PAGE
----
This post was originally written by me for the Nurse Practitioner School blog.
Across the United States, this week is National Nurse Practitioner Week. All 205,000 nurse practitioners stand together proudly to celebrate the 50th anniversary of their profession. Only 50 years ago, Dr. Loretta Ford, a public health nurse, established the first nurse practitioner school and broke ground on a new, revolutionary profession.
It all began in the 1950s, when Dr. Ford envisioned a new role for nurses; a role where they could assess, diagnose, and even treat medical conditions on their own. Like a true trailblazer, her vision was a radical one: at that time, nurses could not even use stethoscopes. Fortunately, her idea was just crazy enough to work. In 1965, Dr. Ford and the University of Colorado started the nation’s first nurse practitioner program. This program educated pediatric nurse practitioners with a focus on disease prevention and health promotion. Over the next decade, nurse practitioner schools exploded across the country.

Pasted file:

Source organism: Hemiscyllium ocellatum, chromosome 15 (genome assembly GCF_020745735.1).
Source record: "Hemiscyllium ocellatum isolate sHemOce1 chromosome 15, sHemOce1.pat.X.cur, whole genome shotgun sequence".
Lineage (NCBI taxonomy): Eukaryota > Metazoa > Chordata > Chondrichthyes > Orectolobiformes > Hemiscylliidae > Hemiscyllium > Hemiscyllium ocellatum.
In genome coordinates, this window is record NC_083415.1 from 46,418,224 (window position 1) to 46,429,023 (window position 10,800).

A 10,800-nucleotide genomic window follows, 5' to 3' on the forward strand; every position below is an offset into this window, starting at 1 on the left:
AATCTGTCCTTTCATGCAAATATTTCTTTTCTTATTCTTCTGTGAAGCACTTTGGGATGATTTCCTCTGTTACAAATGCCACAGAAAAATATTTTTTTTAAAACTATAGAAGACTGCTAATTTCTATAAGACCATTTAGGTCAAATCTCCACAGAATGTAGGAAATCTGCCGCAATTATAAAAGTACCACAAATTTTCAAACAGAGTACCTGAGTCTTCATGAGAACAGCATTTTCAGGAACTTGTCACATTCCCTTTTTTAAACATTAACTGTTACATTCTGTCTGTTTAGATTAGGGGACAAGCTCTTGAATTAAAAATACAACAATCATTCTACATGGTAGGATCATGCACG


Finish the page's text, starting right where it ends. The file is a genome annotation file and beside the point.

Today, nurse practitioners serve as independently licensed health care providers. They offer an high-quality, cost effective solution to increasing access to healthcare for millions of Americans. There are many reasons why someone might want to become a nurse practitioner: from the intellectual challenge to the ability to save lives. This post outlines five reasons why you might want to pursue a rewarding career as a nurse practitioner.
Continue reading my article on the Nurse Practitioner School blog, and be sure to check out their other useful NP School resources including a great chart comparing nursing doctorate degrees and a page explaining the difference between a RN and NP.